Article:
Making sense of the census

One out of four South Bay residents are classified as Asian, ranking second only to those who identify as white and slightly ahead of the region’s Latino population, according to the 2000 national census.

By 2025, the Bay Area will add
1.4 million new residents and 1.2 million new jobs in an increasingly ethnically diverse population of 8.2 million, according to the Association of Bay Area Governments (ABAG). Half of those new residents will migrate to the Bay Area — many from other countries, ABAG predicts.

But the way the U.S. Census Bureau classifies race or ethnic origin can be confusing. For example, the census definition of “Asian” doesn’t match the geographic continent of Asia.

Here is a look at the census definitions of race:

American Indian and Alaska Native: A person descended from any of the original peoples of North and South America. Along with members of American Indian tribes, this includes those descended from the original inhabitants of countries such as Mexico, Cuba and Brazil.

Asian: A person descended from the people of Asia, including China, India, Vietnam, Korea and India. Some Indians object to being lumped into the Asian category, citing significant cultural and language differences. Immigrants from other countries in Asia, such as Iran and Armenia, are considered “white.”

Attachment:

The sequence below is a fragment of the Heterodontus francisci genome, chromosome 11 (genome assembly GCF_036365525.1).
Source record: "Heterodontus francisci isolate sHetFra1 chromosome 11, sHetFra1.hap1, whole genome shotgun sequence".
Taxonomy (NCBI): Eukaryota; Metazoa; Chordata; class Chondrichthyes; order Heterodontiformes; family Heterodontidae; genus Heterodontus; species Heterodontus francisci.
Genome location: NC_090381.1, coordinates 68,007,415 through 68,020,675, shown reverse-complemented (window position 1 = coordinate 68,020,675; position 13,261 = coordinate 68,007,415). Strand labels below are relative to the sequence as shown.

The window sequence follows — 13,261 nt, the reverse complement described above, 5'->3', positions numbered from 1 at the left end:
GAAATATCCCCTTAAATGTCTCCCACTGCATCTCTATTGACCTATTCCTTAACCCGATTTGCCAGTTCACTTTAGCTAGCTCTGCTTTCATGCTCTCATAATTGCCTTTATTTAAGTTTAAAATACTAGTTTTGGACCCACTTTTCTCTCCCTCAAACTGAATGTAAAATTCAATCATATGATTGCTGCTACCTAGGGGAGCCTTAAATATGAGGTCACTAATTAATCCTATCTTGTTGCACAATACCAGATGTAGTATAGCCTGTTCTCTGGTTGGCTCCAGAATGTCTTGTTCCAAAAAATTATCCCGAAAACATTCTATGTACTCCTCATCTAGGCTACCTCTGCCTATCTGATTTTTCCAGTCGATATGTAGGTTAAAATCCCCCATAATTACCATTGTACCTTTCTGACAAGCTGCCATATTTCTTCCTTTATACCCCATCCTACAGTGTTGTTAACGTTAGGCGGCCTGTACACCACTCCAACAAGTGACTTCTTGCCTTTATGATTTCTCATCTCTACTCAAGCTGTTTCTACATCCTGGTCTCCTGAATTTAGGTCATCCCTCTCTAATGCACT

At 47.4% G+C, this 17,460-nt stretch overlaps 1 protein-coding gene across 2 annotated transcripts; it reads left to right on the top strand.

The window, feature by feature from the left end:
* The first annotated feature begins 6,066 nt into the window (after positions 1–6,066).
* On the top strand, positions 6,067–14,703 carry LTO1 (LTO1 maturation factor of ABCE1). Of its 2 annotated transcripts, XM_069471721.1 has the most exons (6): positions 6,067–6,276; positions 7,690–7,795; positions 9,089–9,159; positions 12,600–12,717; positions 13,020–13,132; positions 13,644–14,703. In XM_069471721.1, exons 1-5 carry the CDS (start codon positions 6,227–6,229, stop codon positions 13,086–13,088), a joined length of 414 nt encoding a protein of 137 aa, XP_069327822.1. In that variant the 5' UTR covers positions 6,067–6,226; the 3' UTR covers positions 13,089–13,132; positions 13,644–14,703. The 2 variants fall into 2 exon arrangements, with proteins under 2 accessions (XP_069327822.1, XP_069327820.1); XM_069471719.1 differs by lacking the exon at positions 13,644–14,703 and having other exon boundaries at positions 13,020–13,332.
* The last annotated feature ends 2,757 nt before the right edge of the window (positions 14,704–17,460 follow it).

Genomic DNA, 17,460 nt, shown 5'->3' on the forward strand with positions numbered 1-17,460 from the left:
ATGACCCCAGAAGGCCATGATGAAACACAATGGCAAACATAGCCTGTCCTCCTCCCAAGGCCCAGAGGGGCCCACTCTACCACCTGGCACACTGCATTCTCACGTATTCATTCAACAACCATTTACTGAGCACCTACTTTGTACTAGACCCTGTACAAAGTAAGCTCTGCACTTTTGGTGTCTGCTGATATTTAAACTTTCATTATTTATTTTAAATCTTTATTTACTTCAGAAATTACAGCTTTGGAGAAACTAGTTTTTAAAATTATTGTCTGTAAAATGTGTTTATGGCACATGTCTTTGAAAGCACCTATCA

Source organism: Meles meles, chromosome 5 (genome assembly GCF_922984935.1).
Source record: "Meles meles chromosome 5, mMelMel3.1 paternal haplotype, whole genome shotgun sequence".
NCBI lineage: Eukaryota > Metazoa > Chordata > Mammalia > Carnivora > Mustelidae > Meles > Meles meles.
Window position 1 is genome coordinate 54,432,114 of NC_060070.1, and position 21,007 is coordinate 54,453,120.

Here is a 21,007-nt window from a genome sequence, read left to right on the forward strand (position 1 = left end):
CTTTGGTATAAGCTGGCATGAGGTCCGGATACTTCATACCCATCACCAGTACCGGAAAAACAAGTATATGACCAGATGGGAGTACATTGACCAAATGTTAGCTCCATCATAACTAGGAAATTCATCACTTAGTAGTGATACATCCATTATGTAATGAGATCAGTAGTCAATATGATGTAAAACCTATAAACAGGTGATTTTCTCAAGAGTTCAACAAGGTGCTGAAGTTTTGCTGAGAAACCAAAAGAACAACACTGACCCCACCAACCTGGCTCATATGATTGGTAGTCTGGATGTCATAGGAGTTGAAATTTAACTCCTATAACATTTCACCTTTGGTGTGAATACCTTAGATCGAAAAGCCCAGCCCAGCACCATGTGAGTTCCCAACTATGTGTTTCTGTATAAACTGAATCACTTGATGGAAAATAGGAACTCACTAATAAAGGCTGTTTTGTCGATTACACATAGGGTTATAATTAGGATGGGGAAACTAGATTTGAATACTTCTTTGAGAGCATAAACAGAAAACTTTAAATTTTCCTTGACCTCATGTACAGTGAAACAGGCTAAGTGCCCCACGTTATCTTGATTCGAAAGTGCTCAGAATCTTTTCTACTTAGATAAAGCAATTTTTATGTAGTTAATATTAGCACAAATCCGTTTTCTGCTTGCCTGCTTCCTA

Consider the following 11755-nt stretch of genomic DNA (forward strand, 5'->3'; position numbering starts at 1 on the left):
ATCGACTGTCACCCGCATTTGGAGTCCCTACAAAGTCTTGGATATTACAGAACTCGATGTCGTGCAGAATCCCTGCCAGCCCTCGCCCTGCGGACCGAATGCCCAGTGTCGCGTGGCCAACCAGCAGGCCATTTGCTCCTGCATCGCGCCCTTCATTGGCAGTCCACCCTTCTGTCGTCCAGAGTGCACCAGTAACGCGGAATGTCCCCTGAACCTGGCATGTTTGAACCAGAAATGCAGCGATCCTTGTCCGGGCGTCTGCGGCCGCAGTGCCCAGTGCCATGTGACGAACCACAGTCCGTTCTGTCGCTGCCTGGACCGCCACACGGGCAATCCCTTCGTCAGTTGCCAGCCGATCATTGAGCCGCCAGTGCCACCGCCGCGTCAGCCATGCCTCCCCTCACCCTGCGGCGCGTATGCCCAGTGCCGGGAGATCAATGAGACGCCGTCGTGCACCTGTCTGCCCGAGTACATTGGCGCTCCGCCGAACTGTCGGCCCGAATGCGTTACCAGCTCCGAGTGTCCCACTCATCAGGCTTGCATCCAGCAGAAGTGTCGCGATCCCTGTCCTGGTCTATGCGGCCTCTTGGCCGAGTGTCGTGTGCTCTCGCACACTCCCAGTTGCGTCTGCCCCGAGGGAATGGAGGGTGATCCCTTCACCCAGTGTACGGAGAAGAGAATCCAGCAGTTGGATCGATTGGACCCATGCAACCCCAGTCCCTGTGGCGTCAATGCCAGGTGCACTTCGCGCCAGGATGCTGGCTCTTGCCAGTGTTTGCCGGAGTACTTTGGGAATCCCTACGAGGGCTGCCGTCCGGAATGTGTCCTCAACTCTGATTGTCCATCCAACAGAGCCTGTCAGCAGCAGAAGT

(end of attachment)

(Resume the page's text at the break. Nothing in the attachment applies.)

Black: A person descended from the peoples of sub-Saharan Africa or many non-Spanish speaking Caribbean islands including Haiti.

White: A person descended from the people of Europe, North Africa and the Middle East.

Other racial categories of the census include Native Hawaiians and Pacific Islanders.

In the last census, the government removed its Hispanic designation. Those identifying as Hispanic can be of any race originating from a Spanish-speaking country such as Spain (white), Mexico (American Indian), Peru (possibly Asian, with its large Japanese population) or the Dominican Republic (black).